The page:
Housing Nirvana Alert! New Home Sales Fall To 1991 Levels

The numbers today on new home sales were pretty grim. In fact, new home sales fell in March by 11.4 percent.

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In fact, new home sales fell back to 1991 levels.

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Given the relatively poor recovery of wage growth and real median household income, it is not that surprising.

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Now, it is true that new home sales in the frozen Northeast fell by one third. But to put that number into context, new home sales since early 2008 have been poor. So the 33.33 percent decline is not demonstrably different than other monthly new home sales since early 2008. But it is always fun to blame global warming. cooling.

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Speaking of cold places, here is a photo of “Meals on Wheels” in Alaska.

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America’s Secular Stagnation And The Lack Of Middle-class And Housing Recovery

I will be speaking in Washington DC tomorrow discussing the state of the housing recovery along with Nobel Laureate Robert Shiller and other economists and industry leaders. “Economic and Policy Forum: State of the U.S. Housing Market” forum scheduled for Tuesday in Washington, D.C. starting at 9:30 a.m. E.T.. April 21, 2015.

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I will be mentioning the problem of “secular stagnation” facing the USA. Despite The Federal Reserve’s historic intervention in financial markets, potential real GDP growth keeps dropping.

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And despite the massive expansion of The Federal Reserve’s balance sheet, average wage growth is low and real median household income is still below 2007 levels.

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I am sure someone will mention “credit is too tight” for which I will respond “No, it isn’t.” Just look at the chart of average wage growth (nominal) and real median household income. Lower wage growth and real median household income helps explain the lack of housing starts.

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While some speakers will undoubtedly tout the major recovery for the remainder of 2015 after the abysmal Q1 GDP (according to The Atlanta Fed’s GDP NOW real-time tracker), the long-term prognosis is weak (according to The Fed’s potential real GDP growth.

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This is secular stagnation, folks. Real GDP and wage growth are expected to be laconic going forward. On the other hand, there are economists who are forecasting a significant recovery.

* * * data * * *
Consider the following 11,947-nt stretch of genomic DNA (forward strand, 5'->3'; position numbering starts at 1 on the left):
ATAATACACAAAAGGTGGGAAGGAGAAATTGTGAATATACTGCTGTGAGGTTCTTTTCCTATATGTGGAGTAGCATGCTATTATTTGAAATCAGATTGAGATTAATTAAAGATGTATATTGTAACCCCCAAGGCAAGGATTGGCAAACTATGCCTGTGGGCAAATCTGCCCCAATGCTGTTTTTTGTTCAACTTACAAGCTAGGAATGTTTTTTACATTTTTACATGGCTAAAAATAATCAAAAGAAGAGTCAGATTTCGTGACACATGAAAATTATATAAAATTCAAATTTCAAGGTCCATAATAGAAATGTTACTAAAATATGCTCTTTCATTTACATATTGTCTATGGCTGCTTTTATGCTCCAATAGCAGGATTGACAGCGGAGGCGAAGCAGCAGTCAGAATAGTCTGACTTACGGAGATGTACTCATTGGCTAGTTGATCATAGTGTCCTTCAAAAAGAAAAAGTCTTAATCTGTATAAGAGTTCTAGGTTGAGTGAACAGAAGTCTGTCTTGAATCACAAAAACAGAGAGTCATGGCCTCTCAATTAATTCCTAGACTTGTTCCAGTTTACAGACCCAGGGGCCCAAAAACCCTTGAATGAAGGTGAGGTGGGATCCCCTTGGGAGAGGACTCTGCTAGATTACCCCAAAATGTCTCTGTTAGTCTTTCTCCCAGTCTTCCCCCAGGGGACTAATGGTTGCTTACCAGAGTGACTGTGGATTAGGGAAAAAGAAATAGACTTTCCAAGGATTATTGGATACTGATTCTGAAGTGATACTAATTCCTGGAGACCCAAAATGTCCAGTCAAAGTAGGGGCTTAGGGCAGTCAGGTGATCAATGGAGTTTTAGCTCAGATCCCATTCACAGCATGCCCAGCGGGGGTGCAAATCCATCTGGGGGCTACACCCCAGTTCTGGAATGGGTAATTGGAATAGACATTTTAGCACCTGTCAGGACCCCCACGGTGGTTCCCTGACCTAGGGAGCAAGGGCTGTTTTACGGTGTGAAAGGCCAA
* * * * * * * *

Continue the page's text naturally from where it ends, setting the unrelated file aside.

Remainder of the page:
And with cash sales making up 39 percent of all home sales in January 2015, there just isn’t a recovery for the middle-class.

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Affordable? Home Rents Increase To 2.7 Percent YoY While Wage Growth Is 2.1 Percent YoY

I attended Fannie Mae’s Affordable Housing Advisory Council meeting on April 15th as a member. We were asked not to disclose what was discussed, but suffice it to say that the name “Affordable Housing Council” kind of gives it away.

In general terms, the “credit is too tight” theme was discussed by affordable housing advocates (not Fannie Mae management). Needless to say, I chimed in with the following chart showing that potential borrowers are worse off today than in 2001 or 2007 making it difficult to qualify for a mortgage according to DEBT TO INCOME (DTI) requirements in the face of rising home prices.

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But that only addresses the home ownership part of Fannie Mae’s business. What about their multifamily operations?

Well, the Consumer Price Indices for March were released today and the US CPI Urban Consumers Owners Equivalent Rent of Residences YoY rose to 2.7 percent. While this seems modest, bear in mind that average wage growth is only 2.1 percent YoY.

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Then we have New York Ciy where The median rent in Manhattan jumped 8.9 percent last month to $3,375, according to a report Thursday by appraiser Miller Samuel Inc. and brokerage Douglas Elliman Real Estate. Costs for studio apartments climbed 10 percent to a median $2,351, while rents for one-bedrooms rose 9.4 percent to $3,400, both the highest in more than seven years of record-keeping.

Nationally, apartment rents are growing at a 3.5 percent clip, according to REIS.

Let’s see. Super low interest rates combined with investors (foreign and domestic) coupled with households that are priced out of home ownership have created … high rents. If Jimmy McMillan of “The rent is too damn high Party” would run for mayor or governor today ….

So, Houston (or Washington DC), we have a problem. The CPI measure of “rent” is too low compared to observed rents. Home prices and apartment rents are rising faster than wages. Either wages have to start rising more than they have or home prices (and apartment rents) have to drop.

Here is what COULD cause home prices to fall. Baby-boomers are retiring and the GenXers and recent immigrants from Latin America don’t have the accumulated wealth or wages to purchase some of mondo-expensive big homes that America has grown accustomed to.

So, only mentioned my concerns about the housing market, wages, and the baby-boomers.

Or what I may call “Baby KABOOMERS.”

Here is a picture of Janet Yellen and Ben Bernanke injecting a typical renter with Fed stimulus that helps rents to rise and wage growth to stagnate.

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